Any comparison between Mao Zedong's and Chiang Kai-shek's differing approaches to International Law should start with a comparison between their different conceptions of nationalism. In turn, these different conceptions were born out of a distinct ideological, and, at times, different practical approach to the needs of modern Chinese society and, more specifically, to what steps were to be taken to solve them. These distinct ideologies determined Mao's and Chiang Kai-shek's vision of China as a sovereign state, but only in part.
In many ways, Mao and Chiang Kai-shek were both children of the 1911 Revolution and both of them found inspiration in the thinking of Dr. Sun Yat-sen, the chief ideologist of that revolution. Dr. Sun Yat-sen's first and foremost aim was the elevation of China to a position of freedom and equality among the nations, away from the state of subservience originally imposed by foreign powers thanks to the growing weakness of the Manchu Dynasty.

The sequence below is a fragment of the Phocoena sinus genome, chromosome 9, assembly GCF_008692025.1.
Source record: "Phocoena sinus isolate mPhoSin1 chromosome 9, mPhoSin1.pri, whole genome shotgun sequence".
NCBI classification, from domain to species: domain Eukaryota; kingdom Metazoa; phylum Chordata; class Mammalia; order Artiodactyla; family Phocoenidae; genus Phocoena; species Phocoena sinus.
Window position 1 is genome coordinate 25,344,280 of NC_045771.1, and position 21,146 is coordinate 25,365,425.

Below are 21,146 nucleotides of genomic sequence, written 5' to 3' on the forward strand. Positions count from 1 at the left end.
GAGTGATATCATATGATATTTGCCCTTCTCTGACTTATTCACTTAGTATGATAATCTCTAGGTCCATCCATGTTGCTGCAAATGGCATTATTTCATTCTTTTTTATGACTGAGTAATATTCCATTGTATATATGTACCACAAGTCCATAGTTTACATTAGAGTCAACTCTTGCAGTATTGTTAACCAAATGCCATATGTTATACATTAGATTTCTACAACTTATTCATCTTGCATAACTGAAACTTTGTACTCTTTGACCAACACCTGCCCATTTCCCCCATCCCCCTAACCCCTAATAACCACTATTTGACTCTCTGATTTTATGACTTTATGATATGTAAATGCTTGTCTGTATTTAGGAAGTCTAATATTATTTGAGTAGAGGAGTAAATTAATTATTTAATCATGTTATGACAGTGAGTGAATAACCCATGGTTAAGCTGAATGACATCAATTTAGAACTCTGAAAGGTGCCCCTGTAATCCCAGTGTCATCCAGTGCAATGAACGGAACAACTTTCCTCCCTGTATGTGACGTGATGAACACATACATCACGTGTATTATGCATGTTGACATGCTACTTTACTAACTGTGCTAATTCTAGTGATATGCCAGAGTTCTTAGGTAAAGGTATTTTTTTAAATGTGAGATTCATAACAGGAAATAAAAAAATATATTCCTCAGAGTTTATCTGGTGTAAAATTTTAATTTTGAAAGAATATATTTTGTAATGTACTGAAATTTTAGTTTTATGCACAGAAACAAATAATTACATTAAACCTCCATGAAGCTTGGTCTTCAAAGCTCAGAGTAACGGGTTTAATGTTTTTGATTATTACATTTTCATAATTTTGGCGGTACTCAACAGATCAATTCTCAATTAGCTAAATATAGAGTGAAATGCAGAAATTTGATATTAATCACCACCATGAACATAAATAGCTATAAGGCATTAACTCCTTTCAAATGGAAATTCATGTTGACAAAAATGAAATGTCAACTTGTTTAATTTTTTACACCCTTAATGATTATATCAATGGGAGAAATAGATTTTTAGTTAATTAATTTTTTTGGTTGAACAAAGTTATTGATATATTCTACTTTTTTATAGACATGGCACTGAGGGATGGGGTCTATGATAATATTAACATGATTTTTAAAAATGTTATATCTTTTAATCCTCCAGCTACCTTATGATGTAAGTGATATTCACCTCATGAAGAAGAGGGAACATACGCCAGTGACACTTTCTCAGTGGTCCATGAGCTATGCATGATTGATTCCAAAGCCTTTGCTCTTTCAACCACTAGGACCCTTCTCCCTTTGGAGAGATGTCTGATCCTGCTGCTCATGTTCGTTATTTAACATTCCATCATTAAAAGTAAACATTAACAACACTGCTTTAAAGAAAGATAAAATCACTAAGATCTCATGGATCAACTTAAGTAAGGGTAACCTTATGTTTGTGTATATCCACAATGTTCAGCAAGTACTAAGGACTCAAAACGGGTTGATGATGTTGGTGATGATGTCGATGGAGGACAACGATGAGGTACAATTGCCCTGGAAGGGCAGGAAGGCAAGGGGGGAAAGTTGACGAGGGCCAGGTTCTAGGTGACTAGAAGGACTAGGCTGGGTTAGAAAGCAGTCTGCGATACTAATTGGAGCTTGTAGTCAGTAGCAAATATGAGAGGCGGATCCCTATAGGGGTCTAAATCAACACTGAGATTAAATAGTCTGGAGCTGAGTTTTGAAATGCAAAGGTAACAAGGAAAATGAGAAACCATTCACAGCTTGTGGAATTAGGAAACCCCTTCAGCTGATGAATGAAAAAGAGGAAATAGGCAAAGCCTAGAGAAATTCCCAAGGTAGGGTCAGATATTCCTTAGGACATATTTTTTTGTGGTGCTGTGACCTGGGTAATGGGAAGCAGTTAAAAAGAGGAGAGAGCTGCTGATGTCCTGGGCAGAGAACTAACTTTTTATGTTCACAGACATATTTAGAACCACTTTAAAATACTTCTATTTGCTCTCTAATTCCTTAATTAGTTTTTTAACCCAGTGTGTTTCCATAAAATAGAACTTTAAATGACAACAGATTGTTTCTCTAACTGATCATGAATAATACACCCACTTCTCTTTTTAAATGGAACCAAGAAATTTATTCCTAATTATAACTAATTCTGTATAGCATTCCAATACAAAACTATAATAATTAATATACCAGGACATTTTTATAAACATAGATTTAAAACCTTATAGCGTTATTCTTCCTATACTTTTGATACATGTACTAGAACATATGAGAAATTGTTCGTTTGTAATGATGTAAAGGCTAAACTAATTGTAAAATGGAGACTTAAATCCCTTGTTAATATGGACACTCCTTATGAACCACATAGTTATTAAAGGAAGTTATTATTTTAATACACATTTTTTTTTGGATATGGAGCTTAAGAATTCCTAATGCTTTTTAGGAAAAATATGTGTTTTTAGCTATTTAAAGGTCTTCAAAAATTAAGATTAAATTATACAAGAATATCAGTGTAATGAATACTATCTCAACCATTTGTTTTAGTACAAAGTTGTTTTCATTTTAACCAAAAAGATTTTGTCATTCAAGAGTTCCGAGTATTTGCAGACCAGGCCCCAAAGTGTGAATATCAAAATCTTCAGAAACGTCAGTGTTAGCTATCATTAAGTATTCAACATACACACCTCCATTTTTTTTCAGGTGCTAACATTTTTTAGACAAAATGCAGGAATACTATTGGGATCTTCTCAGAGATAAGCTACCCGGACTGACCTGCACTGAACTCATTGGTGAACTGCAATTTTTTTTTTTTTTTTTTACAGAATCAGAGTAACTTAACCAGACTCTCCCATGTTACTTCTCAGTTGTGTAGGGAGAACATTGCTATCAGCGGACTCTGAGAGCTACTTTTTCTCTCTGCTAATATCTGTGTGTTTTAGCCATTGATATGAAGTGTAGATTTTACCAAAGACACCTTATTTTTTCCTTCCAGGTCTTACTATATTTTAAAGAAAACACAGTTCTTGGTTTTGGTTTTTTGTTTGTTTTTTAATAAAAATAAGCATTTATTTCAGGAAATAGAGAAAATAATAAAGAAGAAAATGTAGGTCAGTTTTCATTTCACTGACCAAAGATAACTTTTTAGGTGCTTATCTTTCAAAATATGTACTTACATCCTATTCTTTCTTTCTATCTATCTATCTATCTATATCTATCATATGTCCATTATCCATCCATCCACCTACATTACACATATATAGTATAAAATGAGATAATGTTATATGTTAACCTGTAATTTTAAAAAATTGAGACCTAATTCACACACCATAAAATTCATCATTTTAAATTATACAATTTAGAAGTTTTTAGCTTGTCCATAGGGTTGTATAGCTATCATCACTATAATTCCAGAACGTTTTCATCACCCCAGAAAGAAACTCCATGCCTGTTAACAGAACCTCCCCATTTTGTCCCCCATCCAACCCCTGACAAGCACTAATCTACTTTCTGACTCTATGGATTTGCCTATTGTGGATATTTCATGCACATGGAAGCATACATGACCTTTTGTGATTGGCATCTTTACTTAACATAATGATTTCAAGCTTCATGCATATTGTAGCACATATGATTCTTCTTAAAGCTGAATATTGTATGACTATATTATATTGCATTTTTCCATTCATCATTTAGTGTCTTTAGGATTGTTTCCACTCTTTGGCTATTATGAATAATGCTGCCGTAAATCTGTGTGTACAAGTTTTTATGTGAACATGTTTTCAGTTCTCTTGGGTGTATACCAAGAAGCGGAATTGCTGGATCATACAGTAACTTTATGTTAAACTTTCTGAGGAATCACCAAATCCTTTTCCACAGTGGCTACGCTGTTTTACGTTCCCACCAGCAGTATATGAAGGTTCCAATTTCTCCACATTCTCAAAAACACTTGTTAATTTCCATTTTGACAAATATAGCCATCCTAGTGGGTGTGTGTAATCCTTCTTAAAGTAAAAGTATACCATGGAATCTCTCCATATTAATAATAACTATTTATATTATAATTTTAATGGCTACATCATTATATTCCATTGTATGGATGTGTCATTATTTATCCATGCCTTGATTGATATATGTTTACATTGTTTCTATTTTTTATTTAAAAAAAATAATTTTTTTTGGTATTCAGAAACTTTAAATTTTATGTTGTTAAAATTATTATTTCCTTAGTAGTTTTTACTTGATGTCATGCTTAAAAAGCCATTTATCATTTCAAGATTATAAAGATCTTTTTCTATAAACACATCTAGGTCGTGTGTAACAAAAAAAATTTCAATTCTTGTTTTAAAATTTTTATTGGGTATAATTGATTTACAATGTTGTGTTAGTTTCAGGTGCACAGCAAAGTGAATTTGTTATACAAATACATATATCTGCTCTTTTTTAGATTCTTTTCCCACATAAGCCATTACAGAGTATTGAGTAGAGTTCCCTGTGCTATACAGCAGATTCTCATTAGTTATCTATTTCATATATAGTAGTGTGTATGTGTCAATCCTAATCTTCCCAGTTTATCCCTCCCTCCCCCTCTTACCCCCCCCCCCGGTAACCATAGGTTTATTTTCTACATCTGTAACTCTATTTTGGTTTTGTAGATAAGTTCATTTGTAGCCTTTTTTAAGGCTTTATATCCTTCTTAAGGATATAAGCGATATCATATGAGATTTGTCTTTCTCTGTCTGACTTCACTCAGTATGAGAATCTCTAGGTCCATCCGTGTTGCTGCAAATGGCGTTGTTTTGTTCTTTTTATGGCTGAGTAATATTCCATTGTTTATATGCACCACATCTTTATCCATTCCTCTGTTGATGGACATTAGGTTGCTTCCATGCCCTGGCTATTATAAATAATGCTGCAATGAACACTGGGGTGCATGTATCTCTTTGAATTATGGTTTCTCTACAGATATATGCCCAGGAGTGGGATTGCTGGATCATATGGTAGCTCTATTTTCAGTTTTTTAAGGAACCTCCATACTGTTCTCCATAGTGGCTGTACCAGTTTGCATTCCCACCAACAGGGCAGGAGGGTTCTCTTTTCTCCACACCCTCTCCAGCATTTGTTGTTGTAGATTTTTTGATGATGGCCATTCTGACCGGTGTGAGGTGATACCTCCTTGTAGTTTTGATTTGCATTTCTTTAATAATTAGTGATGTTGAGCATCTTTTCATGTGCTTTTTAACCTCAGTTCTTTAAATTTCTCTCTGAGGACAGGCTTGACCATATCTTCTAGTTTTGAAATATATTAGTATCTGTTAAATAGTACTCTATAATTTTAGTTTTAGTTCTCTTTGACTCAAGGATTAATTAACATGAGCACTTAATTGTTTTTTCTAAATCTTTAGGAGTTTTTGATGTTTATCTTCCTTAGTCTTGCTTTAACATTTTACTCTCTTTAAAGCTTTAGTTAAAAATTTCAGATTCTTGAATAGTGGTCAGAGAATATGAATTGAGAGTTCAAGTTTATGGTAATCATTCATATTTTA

The 1911 Revolution deposed that dynasty. One of its crucial objectives was to free China from the shackles of foreign encroachment. Yet, by the time of his death in 1925, Dr. Sun Yat-sen saw the job of revolution as far from completed. In his famous book "The Three Principles of the People," based on a series of lectures he gave before passing away, he reminded to his followers about the importance of Nationalism as a fundamental instrument to obtain China's freedom (Yat-sen, 1981, 1-38) In fact, nationalism was the first and most important of Dr. Sun Yat-sen' Three Principles.
Until his own death, Chiang Kai-shek saw himself as the true an only successor of Dr. Sun Yat-sen's legacy as leader of the Kuomintang (literally the National People's Party), whose ultimate objective was to liberate China from foreign domination as well as, supposedly, to set the country on the road to political and social democracy (Kai-shek, 1957, 3).
From the beginning of the Chin...